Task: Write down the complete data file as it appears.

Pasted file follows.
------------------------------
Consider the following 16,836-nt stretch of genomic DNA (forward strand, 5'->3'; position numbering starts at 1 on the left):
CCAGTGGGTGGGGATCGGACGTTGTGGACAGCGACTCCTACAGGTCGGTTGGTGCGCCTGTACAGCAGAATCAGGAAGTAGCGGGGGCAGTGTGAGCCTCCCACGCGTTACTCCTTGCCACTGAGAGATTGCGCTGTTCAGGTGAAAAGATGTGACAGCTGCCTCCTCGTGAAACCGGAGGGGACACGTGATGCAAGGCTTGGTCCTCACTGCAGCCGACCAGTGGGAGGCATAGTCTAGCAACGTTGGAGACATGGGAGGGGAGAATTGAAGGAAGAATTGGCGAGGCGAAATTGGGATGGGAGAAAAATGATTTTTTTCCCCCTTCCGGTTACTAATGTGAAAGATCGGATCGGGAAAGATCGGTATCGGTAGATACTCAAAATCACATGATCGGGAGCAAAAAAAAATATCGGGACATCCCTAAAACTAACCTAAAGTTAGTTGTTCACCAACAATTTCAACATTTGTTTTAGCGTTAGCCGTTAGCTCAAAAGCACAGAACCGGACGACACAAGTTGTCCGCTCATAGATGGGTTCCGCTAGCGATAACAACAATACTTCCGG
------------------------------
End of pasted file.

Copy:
Consider the following 16,836-nt stretch of genomic DNA (forward strand, 5'->3'; position numbering starts at 1 on the left):
CCAGTGGGTGGGGATCGGACGTTGTGGACAGCGACTCCTACAGGTCGGTTGGTGCGCCTGTACAGCAGAATCAGGAAGTAGCGGGGGCAGTGTGAGCCTCCCACGCGTTACTCCTTGCCACTGAGAGATTGCGCTGTTCAGGTGAAAAGATGTGACAGCTGCCTCCTCGTGAAACCGGAGGGGACACGTGATGCAAGGCTTGGTCCTCACTGCAGCCGACCAGTGGGAGGCATAGTCTAGCAACGTTGGAGACATGGGAGGGGAGAATTGAAGGAAGAATTGGCGAGGCGAAATTGGGATGGGAGAAAAATGATTTTTTTCCCCCTTCCGGTTACTAATGTGAAAGATCGGATCGGGAAAGATCGGTATCGGTAGATACTCAAAATCACATGATCGGGAGCAAAAAAAAATATCGGGACATCCCTAAAACTAACCTAAAGTTAGTTGTTCACCAACAATTTCAACATTTGTTTTAGCGTTAGCCGTTAGCTCAAAAGCACAGAACCGGACGACACAAGTTGTCCGCTCATAGATGGGTTCCGCTAGCGATAACAACAATACTTCCGG